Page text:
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How To Stretch Properly

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How To Stretch Properly

How to stretch correctly before and after exercise…

pre exercise stretching counterproductive 300x400 How To Stretch Properly

How To Stretch Correctly Before And After Exercise

Last month we featured an article that covered Jacob M. Wilson, PhD, and his team who had been studying how pre-exercise stretching affected the performance of runners.

Surprisingly enough, the study and numerous others, suggested that skipping pre-exercise stretches actually helped to improved performance.

The findings are pretty much the exact opposite of what most of us have been taught all our lives, and naturally, experts now want to uncovered the real secrets behind proper stretching techniques.

Bill Holcomb, PhD, professor of athletic training at the University of Nevada, Las Vegas, conducted a similar study into how stretching affects exercise, however where previous studies only analyzed participants who stretched from between 8 – 20 minutes prior to exercise, Holcomb’s team decided that 90 seconds was a more realistic duration to focus on.

Even with much shorter stretching duration, the results turned up the same. Holcomb explained:

You should never stretch a cold muscle in any way. And doing static stretches meaning the kind where you hold the stretch before a workout or competition may decrease your strength, power, and performance. [WebMD]

Warm-up first

Stretching is needed to improve range of motion and avoid injury; however orthopedic surgeon William Levine, MD, director of sports medicine at Columbia University Medical Center in New York City, warns never to stretch a cold muscle.

Instead try warming up with a brisk walk, gentle jog, or light aerobic exercises.

Holcomb explained that not only does this help to increase blow flow, it also makes the collagen fibers more elastic.

Then perform dynamic stretches

After warming-up, then perform dynamic stretches. Dynamic stretches are controlled movements, not the kind where you bounce, bob or swing aggressively until your muscles strain.

Check out the California Fitness Academy video below for some great dynamic warm up stretches.

The main thing to remember with dynamic stretching is that technique is key. Levine warned that poor technique could put you at higher risk for injury.

Try Yoga

Take Yoga classes. It’s clearly a fantastic way to keep your muscle supple, and you’ll learn some great stretching and relaxing techniques.

Mary Pullig Schatz, MD, a retired surgical pathologist, yoga expert, and author of Back Care Basics.

Improving your flexibility allows you to put your body in good ergonomic alignment. Yoga can help you combine flexibility and strength, breathe properly, reduce head, neck, and back pain, and put the body back in balance. [WebMD]

Do static stretches to warm-down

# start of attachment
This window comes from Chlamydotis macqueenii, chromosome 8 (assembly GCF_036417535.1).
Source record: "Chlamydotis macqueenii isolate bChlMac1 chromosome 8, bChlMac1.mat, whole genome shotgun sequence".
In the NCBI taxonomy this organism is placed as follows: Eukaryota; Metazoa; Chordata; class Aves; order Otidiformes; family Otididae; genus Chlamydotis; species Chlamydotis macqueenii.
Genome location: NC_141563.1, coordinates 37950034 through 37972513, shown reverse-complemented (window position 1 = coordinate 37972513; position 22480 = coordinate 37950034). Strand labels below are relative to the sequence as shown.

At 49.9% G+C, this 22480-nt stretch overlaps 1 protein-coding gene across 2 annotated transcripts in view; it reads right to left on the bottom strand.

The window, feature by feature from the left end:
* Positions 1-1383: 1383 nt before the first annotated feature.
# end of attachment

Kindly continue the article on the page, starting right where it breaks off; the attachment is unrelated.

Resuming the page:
Once you’ve finished exercising, then it’s time to do static stretches to warm-down. According to Halcomb, starting off with static stretches and finishing with nothing is the most common mistake most people make.

He explained that the warm down is when you will ‘lengthen muscles’ to improve flexibility and range.

Stretch for specific sports

Halcomb also advised learning specific warm-ups and stretches for your chosen sport.

For example, football linemen are vulnerable to shoulder tears. Runners may suffer knee problems and shin splints. For golfers, the lower back is often the hot spot. [WebMD]

Don’t stretch till it hurts

Never stretch till it hurts. I’m guilty of this myself thinking ‘no pain, no gain.’ You should never feel any pain from doing dynamic stretches, if you do, you’re pushing too hard.

When you’re performing static stretches after exercising you should be feeling a slight amount of discomfort, but certainly not pain.

Stretch to reduce stress

Experts also agree that stretching can help to reduce stress. Dean Ornish, MD, founder of the Preventive Medicine Research Institute in Sausalito, Calif., and author of The Spectrum, explains:

During times of emotional stress, the muscles in your body contract. This is an adaptive response to acute stress, as it fortifies your body armor so that in times of danger, if you get hit, for example, your muscles help to protect you

However, in times of chronic stress, these same mechanisms that have evolved to protect us can create problems chronically tensed muscles, especially those in the back and neck, predispose to chronic pain or injury. Thus, stress management techniques can help prevent this. Also, gentle stretching of chronically tensed muscles provide relaxation to the mind as well as the body. [WebMD].

It’s true that some research still disputes Holcomb’s findings; however its studies like these that are helping experts to reassess the way we stretch and warm up.

Holcomb’s team’s recent study appeared in the September 2008 issue of the Journal of Strength and Conditioning Research.


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